National Award Winner Vanraj Bhatia Has No Money, Battles Ailments
Music composer Vanraj Bhatia is struggling to make ends meet.
Vanraj Bhatia won the National Award for Best Music for Govind Nihalani’s Tamas in 1988 Aand the Padma Shri in 2012. At 92, the veteran music composer, who carved his niche with his distinct notes in the art cinema circuit of the seventies and the eighties, says that he is has no money. He is also battling old-age ailments.
“I don’t even have a rupee in my bank account,” Bhatia told Mumbai Mirror, as he battles memory lapses, severe knee pain and hearing problem. His only company is his domestic help, and Bhatia is now being forced to sell his imported crockery and other household items for sustenance.
“I don’t even have a rupee in my bank account,” Bhatia said, as he battles memory lapses, severe knee pain and hearing problem.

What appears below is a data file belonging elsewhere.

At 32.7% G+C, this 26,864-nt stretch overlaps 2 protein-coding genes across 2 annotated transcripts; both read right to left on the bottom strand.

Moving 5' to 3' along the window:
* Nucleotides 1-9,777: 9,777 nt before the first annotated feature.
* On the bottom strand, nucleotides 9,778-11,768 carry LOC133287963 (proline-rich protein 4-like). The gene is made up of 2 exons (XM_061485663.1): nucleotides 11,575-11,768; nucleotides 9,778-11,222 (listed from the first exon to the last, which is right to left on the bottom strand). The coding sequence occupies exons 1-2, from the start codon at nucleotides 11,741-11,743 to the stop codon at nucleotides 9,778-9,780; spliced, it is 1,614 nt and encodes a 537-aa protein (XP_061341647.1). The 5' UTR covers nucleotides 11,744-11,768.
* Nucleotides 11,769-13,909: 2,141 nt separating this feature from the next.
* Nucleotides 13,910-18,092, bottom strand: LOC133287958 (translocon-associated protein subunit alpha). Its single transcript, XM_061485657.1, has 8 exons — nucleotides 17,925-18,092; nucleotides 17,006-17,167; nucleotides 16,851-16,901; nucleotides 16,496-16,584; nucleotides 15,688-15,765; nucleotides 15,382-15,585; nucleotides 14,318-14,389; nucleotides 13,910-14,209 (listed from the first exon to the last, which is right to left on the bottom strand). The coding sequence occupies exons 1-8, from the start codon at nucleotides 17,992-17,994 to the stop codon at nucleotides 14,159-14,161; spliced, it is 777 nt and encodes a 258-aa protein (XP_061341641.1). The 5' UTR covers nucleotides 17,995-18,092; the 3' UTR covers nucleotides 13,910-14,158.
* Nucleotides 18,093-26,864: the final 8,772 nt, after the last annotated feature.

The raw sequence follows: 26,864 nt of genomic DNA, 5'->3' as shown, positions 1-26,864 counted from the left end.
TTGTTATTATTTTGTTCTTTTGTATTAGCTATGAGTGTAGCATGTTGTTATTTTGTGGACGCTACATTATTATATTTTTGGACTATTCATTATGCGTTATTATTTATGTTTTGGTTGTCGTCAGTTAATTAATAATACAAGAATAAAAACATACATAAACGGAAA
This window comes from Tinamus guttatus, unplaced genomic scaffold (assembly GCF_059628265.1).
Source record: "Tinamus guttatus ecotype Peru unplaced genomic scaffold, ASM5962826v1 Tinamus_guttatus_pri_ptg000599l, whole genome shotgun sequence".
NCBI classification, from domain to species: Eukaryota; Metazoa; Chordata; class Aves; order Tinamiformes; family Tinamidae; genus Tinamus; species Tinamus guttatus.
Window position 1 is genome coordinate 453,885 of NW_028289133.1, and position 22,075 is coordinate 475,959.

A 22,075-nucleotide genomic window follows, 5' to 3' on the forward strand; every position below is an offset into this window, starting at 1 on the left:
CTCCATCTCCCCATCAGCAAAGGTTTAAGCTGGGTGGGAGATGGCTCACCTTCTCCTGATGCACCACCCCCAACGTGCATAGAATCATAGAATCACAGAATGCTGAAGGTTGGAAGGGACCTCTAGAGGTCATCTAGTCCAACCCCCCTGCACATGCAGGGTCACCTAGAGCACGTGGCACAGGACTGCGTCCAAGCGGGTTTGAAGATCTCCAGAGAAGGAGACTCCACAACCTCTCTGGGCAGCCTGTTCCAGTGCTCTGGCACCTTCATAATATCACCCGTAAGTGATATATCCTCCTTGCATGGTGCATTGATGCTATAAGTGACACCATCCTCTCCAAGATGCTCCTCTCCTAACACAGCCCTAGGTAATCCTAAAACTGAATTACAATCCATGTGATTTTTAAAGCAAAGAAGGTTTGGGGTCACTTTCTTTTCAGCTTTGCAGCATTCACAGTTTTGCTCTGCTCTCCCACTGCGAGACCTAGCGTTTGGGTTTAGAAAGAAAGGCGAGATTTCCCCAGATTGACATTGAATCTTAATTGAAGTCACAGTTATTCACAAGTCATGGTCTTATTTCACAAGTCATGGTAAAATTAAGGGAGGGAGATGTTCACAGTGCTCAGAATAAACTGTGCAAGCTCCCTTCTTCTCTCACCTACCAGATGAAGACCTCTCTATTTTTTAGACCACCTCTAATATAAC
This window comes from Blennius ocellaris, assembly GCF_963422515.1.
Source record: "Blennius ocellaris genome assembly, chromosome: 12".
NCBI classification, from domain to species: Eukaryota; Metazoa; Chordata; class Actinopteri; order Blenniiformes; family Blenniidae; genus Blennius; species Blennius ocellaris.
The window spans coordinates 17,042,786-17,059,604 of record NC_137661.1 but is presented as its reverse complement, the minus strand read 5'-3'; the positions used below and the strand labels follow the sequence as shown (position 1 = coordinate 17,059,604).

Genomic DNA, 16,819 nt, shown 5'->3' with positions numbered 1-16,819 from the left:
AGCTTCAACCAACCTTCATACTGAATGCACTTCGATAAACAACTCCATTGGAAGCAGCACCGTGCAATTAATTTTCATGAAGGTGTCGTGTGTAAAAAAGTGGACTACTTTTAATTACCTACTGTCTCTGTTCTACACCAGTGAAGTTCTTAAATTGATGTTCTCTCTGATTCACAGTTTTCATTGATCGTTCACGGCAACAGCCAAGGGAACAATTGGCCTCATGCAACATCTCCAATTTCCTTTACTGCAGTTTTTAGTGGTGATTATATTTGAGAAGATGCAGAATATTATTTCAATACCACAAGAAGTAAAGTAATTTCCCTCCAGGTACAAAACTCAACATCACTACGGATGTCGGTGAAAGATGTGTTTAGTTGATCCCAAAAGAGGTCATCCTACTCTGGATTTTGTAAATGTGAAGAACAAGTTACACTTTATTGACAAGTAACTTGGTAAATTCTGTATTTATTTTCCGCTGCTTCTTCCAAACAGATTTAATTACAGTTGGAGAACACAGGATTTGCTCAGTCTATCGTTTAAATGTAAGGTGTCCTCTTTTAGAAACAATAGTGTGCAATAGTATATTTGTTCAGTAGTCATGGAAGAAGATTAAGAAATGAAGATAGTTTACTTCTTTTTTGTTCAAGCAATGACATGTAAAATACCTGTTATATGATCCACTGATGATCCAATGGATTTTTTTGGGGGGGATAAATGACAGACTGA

The help, who has been with him for around a decade, said that Vanraj Bhatia has not sought medical consultation in a long time, so it is difficult to pin-point the status of his failing health.
Some of Bhatia’s friends and admirers are striving to raise money for his medical care. Monthly sums donated by foundations are helping him sustain, but that doesn’t seem to be enough.
The music composer’s body of work includes films such as Kundan Shah’s Jaane Bhi Do Yaaro, Aparna Sen’s 36 Chowringhee Lane, and Prakash Jha’s Hip Hip Hooray.
From Ankur (1974) to Sardari Begum (1996), he was the favourite composer of Shyam Benegal. The duo collaborated on several projects including Manthan, Bhumika, Junoon, Kalyug, Mandi, Trikaal and Suraj Ka Saatvan Ghoda.
A recipient of Sangeet Natak Akademi Award in 1989, Bhatia studied western classical music at Royal Academy of Music, London.
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